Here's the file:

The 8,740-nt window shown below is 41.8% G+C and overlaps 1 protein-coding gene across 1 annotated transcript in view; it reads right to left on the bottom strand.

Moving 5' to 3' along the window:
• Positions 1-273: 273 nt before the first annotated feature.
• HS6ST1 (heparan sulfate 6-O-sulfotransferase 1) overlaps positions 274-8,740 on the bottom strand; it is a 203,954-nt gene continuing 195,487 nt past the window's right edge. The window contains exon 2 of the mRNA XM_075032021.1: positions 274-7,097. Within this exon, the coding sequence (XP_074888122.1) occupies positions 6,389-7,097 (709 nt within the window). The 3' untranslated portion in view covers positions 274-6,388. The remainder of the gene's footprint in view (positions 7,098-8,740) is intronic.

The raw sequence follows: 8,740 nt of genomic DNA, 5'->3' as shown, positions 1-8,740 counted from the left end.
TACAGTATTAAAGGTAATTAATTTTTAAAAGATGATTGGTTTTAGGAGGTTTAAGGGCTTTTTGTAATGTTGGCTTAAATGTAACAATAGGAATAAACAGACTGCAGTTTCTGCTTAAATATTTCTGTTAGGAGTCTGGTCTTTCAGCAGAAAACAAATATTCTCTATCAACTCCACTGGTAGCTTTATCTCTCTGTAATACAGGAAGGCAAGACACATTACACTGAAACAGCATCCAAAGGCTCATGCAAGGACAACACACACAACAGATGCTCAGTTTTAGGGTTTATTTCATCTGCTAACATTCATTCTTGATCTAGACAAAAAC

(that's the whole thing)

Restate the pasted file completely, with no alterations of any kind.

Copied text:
The 8,740-nt window shown below is 41.8% G+C and overlaps 1 protein-coding gene across 1 annotated transcript in view; it reads right to left on the bottom strand.

Moving 5' to 3' along the window:
• Positions 1-273: 273 nt before the first annotated feature.
• HS6ST1 (heparan sulfate 6-O-sulfotransferase 1) overlaps positions 274-8,740 on the bottom strand; it is a 203,954-nt gene continuing 195,487 nt past the window's right edge. The window contains exon 2 of the mRNA XM_075032021.1: positions 274-7,097. Within this exon, the coding sequence (XP_074888122.1) occupies positions 6,389-7,097 (709 nt within the window). The 3' untranslated portion in view covers positions 274-6,388. The remainder of the gene's footprint in view (positions 7,098-8,740) is intronic.

The raw sequence follows: 8,740 nt of genomic DNA, 5'->3' as shown, positions 1-8,740 counted from the left end.
TACAGTATTAAAGGTAATTAATTTTTAAAAGATGATTGGTTTTAGGAGGTTTAAGGGCTTTTTGTAATGTTGGCTTAAATGTAACAATAGGAATAAACAGACTGCAGTTTCTGCTTAAATATTTCTGTTAGGAGTCTGGTCTTTCAGCAGAAAACAAATATTCTCTATCAACTCCACTGGTAGCTTTATCTCTCTGTAATACAGGAAGGCAAGACACATTACACTGAAACAGCATCCAAAGGCTCATGCAAGGACAACACACACAACAGATGCTCAGTTTTAGGGTTTATTTCATCTGCTAACATTCATTCTTGATCTAGACAAAAAC